It was the initiation of a daily lesson together in the New Testament, which, while it drew their hearts closer to each other, drew them, with growing delight, nearer and nearer to the ideal of humanity, Jesus Christ, in whom shines the glory of its Father.

A man may look another in the face for a hundred years and not know him. Men _have looked Jesus Christ in the face, and not known either Him or his Father. It was needful that He should appear, to begin the knowing of Him, but speedily was His visible presence taken away, that it might not become, as assuredly it would have become, a veil to hide from men the Father of their spirits. Do you long for the assurance of some sensible sign? Do you ask why no intellectual proof is to be had? I tell you that such would but delay, perhaps altogether impair for you, that better, that best, that only vision, into which at last your world must blossom--such a contact, namely, with the heart of God Himself, such a perception of His being, and His absolute oneness with you, the child of His thought, the individuality softly parted from His spirit, yet living still and only by His presence and love, as, by its own radiance, will sweep doubt away forever. Being then in the light and knowing it, the lack of intellectual proof concerning that which is too high for it, will trouble you no more than would your inability to silence a metaphysician who declared that you had no real existence. It is for the sake of such vision as God would give that you are denied such vision as you would have. The Father of our spirits is not content that we should know Him as we now know each other. There is a better, closer, nearer than any human way of knowing, and to that He is guiding us across all the swamps of our unteachableness, the seas of our faithlessness, the desert of our ignorance. It is so very hard that we should have to wait for that which we can not yet receive? Shall we complain of the shadows cast upon our souls by the hand and the napkin polishing their mirrors to the receiving of the more excellent glory! Have patience, children of the Father. Pray always and do not faint. The mists and the storms and the cold will pass--the sun and the sky are for evermore. There were no volcanoes and no typhoons but for the warm heart of the earth, the soft garment of the air, and the lordly sun over all. The most loving of you can not imagine how one day the love of the Father will make you love even your own.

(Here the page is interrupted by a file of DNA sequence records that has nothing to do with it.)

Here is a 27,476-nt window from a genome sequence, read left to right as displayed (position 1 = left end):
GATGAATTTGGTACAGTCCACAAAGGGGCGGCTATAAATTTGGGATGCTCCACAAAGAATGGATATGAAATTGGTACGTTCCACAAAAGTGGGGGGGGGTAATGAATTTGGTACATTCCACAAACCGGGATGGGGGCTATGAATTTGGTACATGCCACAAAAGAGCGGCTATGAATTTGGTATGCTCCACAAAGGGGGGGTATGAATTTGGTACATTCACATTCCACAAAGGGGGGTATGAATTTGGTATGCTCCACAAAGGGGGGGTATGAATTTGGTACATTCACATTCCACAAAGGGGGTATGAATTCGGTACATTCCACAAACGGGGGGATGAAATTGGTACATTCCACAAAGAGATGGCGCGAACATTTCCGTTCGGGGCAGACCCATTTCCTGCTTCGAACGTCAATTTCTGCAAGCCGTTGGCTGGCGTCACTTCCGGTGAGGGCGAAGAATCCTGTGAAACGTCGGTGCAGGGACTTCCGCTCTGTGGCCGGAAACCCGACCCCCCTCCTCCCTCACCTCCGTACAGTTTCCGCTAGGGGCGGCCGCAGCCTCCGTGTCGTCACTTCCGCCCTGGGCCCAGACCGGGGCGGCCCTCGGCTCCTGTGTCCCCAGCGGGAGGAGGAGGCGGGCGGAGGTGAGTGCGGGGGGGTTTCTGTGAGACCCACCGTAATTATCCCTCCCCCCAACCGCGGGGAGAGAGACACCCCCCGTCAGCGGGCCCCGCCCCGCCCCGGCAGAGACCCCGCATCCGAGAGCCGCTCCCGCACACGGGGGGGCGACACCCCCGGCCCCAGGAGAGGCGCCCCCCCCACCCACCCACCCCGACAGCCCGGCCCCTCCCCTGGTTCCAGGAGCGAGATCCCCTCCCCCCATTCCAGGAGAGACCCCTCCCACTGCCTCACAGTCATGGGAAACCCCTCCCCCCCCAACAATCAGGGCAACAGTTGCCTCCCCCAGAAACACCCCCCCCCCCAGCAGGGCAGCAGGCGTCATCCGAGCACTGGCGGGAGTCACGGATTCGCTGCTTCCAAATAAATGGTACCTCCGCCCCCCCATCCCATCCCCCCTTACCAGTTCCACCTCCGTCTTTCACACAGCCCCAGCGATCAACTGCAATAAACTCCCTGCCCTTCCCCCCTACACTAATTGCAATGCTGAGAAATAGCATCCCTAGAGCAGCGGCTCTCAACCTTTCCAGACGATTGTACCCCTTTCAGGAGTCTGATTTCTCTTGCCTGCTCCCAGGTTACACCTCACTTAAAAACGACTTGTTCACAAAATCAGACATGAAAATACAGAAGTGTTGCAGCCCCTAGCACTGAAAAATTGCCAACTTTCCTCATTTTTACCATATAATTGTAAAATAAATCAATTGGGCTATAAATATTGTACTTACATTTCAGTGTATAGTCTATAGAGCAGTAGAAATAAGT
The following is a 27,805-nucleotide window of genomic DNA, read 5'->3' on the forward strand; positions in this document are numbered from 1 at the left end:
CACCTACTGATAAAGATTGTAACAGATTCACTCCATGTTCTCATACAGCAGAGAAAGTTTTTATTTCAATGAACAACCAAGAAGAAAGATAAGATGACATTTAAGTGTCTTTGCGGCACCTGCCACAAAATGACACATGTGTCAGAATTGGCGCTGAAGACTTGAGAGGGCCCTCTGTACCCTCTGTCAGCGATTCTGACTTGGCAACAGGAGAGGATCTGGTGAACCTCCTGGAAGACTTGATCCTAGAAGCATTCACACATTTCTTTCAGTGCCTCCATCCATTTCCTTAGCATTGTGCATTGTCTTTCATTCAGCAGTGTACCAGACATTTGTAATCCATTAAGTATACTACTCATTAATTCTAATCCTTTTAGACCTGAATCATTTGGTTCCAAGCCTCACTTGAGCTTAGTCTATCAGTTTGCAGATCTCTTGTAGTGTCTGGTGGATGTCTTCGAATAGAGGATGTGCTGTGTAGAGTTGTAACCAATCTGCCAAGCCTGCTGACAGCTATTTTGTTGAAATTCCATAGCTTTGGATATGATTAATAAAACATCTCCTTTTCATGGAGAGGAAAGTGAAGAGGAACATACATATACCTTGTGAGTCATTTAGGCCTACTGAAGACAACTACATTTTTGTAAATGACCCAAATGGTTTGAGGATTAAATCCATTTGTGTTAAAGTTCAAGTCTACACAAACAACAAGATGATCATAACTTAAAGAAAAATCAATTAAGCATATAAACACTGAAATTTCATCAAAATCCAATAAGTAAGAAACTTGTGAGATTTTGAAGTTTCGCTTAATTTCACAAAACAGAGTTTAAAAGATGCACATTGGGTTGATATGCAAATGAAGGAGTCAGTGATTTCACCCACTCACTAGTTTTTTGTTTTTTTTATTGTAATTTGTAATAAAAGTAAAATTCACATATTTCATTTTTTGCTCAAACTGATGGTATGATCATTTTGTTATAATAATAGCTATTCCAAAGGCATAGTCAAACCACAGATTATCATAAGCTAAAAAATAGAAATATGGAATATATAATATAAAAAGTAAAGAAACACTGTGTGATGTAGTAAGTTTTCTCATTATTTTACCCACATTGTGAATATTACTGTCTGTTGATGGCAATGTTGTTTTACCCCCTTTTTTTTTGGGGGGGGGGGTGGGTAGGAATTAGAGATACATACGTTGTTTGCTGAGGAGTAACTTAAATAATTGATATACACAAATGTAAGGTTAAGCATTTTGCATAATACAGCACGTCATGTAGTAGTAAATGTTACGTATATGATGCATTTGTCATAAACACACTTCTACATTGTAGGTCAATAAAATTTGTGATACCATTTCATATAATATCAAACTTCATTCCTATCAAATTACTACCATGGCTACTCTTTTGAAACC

Much trustful talk passed between father and daughter as they walked home: they were now nearer to each other than ever in their lives before.

"You don't mind my coming out here alone, papa?" said Dorothy, as, after a little chat with the gate-keeper, they left the park. "I have of late found it so good to be alone! I think I am beginning to learn to think."

"Do in every thing just as you please, my child," said her father. "I can have no objection to what you see good. Only don't be so late as to make me anxious."

"I like coming early," said Dorothy. "These lovely mornings make me feel as if the struggles of life were over, and only a quiet old age were left."

The father looked anxiously at his daughter. Was she going to leave him? It smote him to the heart that he had done so little to make her life a blessed one. How hard no small portion of it had been! How worn and pale she looked! Why did she not show fresh and bright like other young women--Mrs. Faber for instance? He had not guided her steps into the way of peace! At all events he had not led her home to the house of wisdom and rest! Too good reason why--he had not himself yet found that home! Henceforth, for her sake as well as his own, he would besiege the heavenly grace with prayer.

The opening of his heart in confessional response to his daughter, proved one of those fresh starts in the spiritual life, of which a man needs so many as he climbs to the heavenly gates.